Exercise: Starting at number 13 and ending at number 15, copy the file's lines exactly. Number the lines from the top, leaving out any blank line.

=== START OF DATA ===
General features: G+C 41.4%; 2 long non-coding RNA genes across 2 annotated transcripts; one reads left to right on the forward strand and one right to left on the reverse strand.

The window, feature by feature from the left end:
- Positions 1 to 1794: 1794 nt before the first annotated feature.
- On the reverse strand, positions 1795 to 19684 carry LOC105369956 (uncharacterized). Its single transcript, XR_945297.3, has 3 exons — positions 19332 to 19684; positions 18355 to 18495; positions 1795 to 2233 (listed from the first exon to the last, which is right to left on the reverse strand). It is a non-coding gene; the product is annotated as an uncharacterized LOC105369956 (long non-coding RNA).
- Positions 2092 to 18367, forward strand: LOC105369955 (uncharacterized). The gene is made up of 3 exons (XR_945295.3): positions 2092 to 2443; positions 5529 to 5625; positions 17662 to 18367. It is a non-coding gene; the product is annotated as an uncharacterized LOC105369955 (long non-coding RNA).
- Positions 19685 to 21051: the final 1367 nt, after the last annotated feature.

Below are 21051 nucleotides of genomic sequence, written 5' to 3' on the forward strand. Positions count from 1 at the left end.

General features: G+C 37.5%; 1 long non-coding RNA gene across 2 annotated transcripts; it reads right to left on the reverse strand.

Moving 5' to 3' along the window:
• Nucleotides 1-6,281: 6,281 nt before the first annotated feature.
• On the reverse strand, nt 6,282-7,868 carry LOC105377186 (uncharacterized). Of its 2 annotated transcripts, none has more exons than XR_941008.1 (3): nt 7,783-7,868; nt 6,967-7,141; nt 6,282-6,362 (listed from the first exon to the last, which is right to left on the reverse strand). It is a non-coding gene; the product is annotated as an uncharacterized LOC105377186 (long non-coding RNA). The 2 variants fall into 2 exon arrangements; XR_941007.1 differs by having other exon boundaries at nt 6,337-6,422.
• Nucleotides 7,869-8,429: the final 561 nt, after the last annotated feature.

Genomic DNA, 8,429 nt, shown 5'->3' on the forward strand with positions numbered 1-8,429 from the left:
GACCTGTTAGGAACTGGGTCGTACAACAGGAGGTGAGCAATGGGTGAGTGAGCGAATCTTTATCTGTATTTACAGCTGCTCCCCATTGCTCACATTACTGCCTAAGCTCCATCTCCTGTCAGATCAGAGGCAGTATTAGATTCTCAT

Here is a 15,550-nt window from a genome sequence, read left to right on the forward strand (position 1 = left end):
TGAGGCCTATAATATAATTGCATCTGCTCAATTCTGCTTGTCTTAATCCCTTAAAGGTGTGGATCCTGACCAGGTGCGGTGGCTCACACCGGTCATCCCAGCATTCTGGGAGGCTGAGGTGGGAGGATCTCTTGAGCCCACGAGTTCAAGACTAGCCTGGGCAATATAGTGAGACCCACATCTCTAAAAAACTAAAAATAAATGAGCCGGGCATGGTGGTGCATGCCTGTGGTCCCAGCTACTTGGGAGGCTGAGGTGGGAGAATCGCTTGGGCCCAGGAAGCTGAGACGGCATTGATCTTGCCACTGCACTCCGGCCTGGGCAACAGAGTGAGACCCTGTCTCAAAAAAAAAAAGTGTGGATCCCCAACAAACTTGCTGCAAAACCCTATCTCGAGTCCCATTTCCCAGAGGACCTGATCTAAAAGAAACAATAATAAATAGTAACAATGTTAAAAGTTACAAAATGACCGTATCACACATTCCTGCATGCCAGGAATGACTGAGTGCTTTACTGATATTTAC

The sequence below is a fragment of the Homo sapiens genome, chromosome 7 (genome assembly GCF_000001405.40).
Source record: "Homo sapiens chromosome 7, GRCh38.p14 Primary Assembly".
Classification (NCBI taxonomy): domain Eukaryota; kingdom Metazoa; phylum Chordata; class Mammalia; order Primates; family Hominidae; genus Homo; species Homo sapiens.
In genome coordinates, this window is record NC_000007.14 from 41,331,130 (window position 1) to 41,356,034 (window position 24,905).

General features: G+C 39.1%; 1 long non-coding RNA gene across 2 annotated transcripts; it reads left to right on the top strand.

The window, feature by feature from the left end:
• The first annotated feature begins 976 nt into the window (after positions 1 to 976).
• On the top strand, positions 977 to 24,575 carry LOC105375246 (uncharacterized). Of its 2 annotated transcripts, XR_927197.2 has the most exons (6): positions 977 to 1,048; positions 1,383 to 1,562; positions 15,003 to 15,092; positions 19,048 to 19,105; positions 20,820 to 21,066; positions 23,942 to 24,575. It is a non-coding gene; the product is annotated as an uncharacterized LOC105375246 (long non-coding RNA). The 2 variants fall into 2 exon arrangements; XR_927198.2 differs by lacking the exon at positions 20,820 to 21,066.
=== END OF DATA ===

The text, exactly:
Genomic DNA, 8,429 nt, shown 5'->3' on the forward strand with positions numbered 1-8,429 from the left:
GACCTGTTAGGAACTGGGTCGTACAACAGGAGGTGAGCAATGGGTGAGTGAGCGAATCTTTATCTGTATTTACAGCTGCTCCCCATTGCTCACATTACTGCCTAAGCTCCATCTCCTGTCAGATCAGAGGCAGTATTAGATTCTCAT

Here is a 15,550-nt window from a genome sequence, read left to right on the forward strand (position 1 = left end):